If you want a cheap thrill, try crossing the road in Naples. Drivers in their cars, buses, mopeds and bikes are crazy, and the trick to crossing the road is to not hesitate and just do it, making sure you look at drivers in the eye as you do so!

Went to Mt Vesuvius, which is a very large active volcano which caused the demise of the inhabitants of Herculaneum and the famous Pompeii. Went up to the very top to see the crater, which still had smoke coming up from particular areas. Great views of Naples bay and surrounding villages from there!

Then went to Herculaneum, which was remarkably well preserved having being buried under lava mud. You can walk through the old ancient fishing town and see colourful frescos, piazzas, shops and pubs as it was in that time. Interestingly some of the architectural styles haven't changed too much from there to some places in Europe.

Pompeii is pretty much the same as Herculaneum, only 5 times bigger, and contains an amphitheatre, more richer lavish villas/piazzas, and of course, the local brothel featuring mosaics of...well, use your imagination! Pompeii was one of those places I’ve always wanted to see as a kid so now I can cross that off my list!

Went down to Sorrento for the start of my Amalfi Coast adventure, the Amalfi coast is supposed to be one of the most beautiful coasts in the world, and it didn't fail to disappoint! Rugged cliff faces and coast line with white washed houses staggered on the edge, connected by a series of white steps, twisting narrow pathways and tunnels, opening up to small intimate piazzas, local houses, or the expanse of the cobalt blue Mediterranean sea! Though the sea is very salty and the beaches aren't very good (pebbles and black sand) - does not compare to Australia beaches at all!

Ok, so first was Sorrento, a popular resort town, but nothing as exciting as the other towns. Has a cool old mill at bottom of ravine and extinct waterfall.

Went to Capri, an island off the coast, with its famous blue grotto! Didn't go in, was more amused by watching petrified tourists lying flat in small row boats in turbulent waves as row men valiantly grab hold of a dodgy rope and pull them all into a tiny hole in the cliff face where inside lies a cave with water bright blue from the sun reflecting off the bottom. Views from the chairlift at the top of the island at Anacapri town were amazing! Also the famous Via Grupp road, a picturesque road meandering through the cliff wall, and the rock of the legendary sirens, though the only sirens you see today are the pretty topless Italian girls sunbathing on it...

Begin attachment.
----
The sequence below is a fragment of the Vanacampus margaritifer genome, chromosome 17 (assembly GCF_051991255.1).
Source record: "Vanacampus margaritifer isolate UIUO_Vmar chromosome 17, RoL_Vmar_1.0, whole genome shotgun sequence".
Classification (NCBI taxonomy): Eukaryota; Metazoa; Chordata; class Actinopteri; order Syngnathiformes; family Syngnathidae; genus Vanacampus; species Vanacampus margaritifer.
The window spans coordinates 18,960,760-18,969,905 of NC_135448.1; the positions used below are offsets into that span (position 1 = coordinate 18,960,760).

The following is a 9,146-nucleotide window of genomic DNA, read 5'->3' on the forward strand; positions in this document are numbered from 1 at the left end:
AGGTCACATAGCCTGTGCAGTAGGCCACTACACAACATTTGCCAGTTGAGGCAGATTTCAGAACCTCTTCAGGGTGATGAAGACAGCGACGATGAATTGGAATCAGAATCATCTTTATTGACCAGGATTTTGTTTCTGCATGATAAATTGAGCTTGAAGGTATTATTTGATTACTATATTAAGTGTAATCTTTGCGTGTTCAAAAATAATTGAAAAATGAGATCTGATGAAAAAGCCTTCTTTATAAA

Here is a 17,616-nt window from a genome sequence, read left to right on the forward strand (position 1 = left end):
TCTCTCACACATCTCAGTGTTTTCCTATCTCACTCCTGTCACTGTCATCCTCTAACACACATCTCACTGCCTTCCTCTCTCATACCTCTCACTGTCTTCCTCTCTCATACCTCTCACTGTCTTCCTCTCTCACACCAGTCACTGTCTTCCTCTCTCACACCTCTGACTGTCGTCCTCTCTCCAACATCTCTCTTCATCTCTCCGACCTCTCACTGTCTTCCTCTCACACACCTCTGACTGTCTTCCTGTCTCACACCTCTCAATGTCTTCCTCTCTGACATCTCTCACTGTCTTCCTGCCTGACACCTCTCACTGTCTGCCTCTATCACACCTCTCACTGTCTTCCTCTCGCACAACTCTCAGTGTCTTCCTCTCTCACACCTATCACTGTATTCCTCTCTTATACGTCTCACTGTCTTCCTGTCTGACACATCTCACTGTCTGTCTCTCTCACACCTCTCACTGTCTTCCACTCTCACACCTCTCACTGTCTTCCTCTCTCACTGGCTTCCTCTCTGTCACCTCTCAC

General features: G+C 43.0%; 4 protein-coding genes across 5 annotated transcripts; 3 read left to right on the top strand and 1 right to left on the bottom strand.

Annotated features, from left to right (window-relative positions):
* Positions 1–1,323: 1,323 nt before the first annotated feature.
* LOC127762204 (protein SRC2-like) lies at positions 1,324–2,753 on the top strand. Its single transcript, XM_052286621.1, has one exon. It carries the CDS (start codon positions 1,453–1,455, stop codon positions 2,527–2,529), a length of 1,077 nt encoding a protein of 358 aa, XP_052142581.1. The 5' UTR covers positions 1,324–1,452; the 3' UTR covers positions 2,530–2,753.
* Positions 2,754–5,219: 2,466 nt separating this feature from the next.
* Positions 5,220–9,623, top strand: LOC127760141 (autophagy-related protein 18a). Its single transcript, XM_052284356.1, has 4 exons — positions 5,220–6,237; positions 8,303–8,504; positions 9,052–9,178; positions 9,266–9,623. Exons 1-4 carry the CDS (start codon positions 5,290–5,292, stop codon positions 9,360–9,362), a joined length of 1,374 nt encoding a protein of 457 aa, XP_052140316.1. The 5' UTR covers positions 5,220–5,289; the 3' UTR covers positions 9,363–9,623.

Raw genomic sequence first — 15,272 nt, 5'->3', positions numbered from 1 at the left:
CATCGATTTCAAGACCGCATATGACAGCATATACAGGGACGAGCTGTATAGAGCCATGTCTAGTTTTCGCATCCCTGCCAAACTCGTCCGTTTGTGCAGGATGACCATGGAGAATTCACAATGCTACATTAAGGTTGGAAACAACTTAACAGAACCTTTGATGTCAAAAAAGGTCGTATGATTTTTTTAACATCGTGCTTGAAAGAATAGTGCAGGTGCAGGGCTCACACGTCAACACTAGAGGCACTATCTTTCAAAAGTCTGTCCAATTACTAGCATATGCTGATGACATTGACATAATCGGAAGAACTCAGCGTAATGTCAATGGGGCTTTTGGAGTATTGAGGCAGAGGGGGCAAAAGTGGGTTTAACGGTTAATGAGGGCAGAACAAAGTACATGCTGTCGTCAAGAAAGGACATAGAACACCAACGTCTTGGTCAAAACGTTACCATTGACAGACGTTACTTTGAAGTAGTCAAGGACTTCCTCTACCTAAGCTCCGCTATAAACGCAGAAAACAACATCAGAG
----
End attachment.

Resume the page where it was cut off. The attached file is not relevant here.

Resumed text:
Positano was another resort town, the most expensive and scenic part of the Amalfi coast, filled with designer clothes shops, restaurants and tourist shops that you can only look at but not afford to buy things from!

Amalfi (trying to keep this email short now) has a spectacular duomo cathedral with lots of Byzantine gold and mosaic influences, also contains the tomb of St Andrew the apostle.

Atrani has the cathedral that inspired M.C Escher with his famous "waterfall" drawing. In fact Atrani has a lot of Escheresque qualities to it.

Ravello, on a cliff on top of Atrani, has beautiful villas and gardens, once a residence of Wagner (this guy's been everywhere!), choral orchestral performances now perform in the gardens at dusk near the cliff edge with spectacular views and groves of lemon trees where they make their famous limoncello, a lemon flavoured strong liquor. Hic.

Salerno is the end of the Amalfi coast, nothing terribly exciting there, I only stayed there to do a day trip to Paestum, where you would find 3 Greek Doric temples standing in a middle of a field of poppies (when in season of course) and ruins.

From Salerno I went to Materna (rocky Basilicata region), which is a small town of stone houses (and cave lodgings) built on the slopes of a steep ravine, timeless, almost like living in a town in ancient Rome, most of it still hasn't got running water, electricity or gas as people were relocated 40 years ago due to Malaria epidemic and have only just started moving back in. The place seems almost deserted, with rock churches with Byzantine decorative motifs, and the place is stunning at night from the top of the Cathedral overlooking the town below...definitely a favourite of mine in Italy.

Went to Lecce, which is a small town at the heel of Italy, known for it's refined "Lecce Baroque" style, there is a church there with pretty cool gargoyles of mythical creatures and giants...

Then from Brindisi I went to catch a ferry to Corfu, after a turmulous start that will be part of next email...